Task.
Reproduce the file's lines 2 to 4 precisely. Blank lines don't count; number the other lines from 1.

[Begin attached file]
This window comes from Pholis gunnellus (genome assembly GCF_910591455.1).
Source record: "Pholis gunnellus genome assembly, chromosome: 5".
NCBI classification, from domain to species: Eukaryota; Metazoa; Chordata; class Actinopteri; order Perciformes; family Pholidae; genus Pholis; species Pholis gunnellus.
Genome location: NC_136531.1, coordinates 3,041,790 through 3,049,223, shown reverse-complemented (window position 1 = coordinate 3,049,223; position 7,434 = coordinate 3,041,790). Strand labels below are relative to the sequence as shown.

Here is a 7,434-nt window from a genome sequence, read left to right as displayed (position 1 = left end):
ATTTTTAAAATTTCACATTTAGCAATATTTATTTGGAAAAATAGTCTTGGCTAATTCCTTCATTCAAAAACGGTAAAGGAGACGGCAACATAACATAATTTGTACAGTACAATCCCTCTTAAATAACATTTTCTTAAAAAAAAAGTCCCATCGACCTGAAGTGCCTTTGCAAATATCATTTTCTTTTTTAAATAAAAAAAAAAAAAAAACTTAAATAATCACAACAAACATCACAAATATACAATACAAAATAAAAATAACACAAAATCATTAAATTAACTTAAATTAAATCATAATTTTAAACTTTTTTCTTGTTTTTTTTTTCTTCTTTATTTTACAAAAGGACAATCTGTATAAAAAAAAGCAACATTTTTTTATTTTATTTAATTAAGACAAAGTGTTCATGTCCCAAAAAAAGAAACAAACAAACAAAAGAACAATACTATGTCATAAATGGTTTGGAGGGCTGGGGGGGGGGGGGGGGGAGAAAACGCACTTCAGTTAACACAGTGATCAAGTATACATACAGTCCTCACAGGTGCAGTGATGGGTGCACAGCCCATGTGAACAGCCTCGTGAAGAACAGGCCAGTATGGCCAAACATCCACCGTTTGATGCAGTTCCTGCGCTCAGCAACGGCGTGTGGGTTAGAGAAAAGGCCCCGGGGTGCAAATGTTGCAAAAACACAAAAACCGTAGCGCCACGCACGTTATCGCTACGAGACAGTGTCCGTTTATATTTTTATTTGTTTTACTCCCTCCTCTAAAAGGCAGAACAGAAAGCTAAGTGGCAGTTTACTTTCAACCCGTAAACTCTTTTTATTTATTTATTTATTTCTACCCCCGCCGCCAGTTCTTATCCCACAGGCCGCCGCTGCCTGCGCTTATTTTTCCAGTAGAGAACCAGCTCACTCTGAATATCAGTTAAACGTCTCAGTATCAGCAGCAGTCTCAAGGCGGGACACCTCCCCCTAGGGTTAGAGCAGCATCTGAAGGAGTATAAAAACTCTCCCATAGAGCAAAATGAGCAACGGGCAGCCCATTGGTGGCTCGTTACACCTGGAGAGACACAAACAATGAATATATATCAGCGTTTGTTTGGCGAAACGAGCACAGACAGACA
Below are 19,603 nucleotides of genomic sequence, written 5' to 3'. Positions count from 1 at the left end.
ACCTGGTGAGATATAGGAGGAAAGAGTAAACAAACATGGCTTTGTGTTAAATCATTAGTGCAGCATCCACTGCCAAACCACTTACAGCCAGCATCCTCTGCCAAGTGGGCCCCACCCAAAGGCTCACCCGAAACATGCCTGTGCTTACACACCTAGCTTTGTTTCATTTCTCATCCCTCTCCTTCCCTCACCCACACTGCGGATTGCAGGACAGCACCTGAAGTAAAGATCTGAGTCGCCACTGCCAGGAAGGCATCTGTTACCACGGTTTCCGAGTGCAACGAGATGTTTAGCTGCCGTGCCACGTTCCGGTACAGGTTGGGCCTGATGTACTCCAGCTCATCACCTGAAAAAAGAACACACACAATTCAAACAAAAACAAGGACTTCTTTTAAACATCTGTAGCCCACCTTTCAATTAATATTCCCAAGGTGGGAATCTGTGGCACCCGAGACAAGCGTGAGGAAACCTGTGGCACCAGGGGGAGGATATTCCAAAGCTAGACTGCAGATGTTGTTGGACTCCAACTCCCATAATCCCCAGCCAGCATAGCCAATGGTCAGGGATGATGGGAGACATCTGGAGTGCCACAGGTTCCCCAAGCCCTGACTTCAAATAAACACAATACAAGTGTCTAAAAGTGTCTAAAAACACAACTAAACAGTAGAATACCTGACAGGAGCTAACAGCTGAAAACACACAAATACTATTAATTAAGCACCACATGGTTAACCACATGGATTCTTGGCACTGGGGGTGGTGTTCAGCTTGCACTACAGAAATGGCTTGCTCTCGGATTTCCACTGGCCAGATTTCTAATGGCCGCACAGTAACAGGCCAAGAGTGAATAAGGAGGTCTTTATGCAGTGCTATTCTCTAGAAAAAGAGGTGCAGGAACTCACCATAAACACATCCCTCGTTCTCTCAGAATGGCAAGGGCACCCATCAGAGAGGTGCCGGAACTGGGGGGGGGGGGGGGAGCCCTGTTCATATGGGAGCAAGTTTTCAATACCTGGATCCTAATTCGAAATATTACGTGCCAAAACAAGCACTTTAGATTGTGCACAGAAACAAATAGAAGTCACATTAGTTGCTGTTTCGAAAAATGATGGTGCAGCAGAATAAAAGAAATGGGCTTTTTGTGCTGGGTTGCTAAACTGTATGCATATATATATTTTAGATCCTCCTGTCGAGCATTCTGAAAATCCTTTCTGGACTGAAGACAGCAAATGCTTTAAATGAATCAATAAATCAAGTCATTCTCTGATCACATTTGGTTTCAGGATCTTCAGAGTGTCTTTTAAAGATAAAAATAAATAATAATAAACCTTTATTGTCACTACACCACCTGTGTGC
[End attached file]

Source record: "Pholis gunnellus genome assembly, chromosome: 5".
NCBI classification, from domain to species: Eukaryota; Metazoa; Chordata; class Actinopteri; order Perciformes; family Pholidae; genus Pholis; species Pholis gunnellus.
Genome location: NC_136531.1, coordinates 3,041,790 through 3,049,223, shown reverse-complemented (window position 1 = coordinate 3,049,223; position 7,434 = coordinate 3,041,790). Strand labels below are relative to the sequence as shown.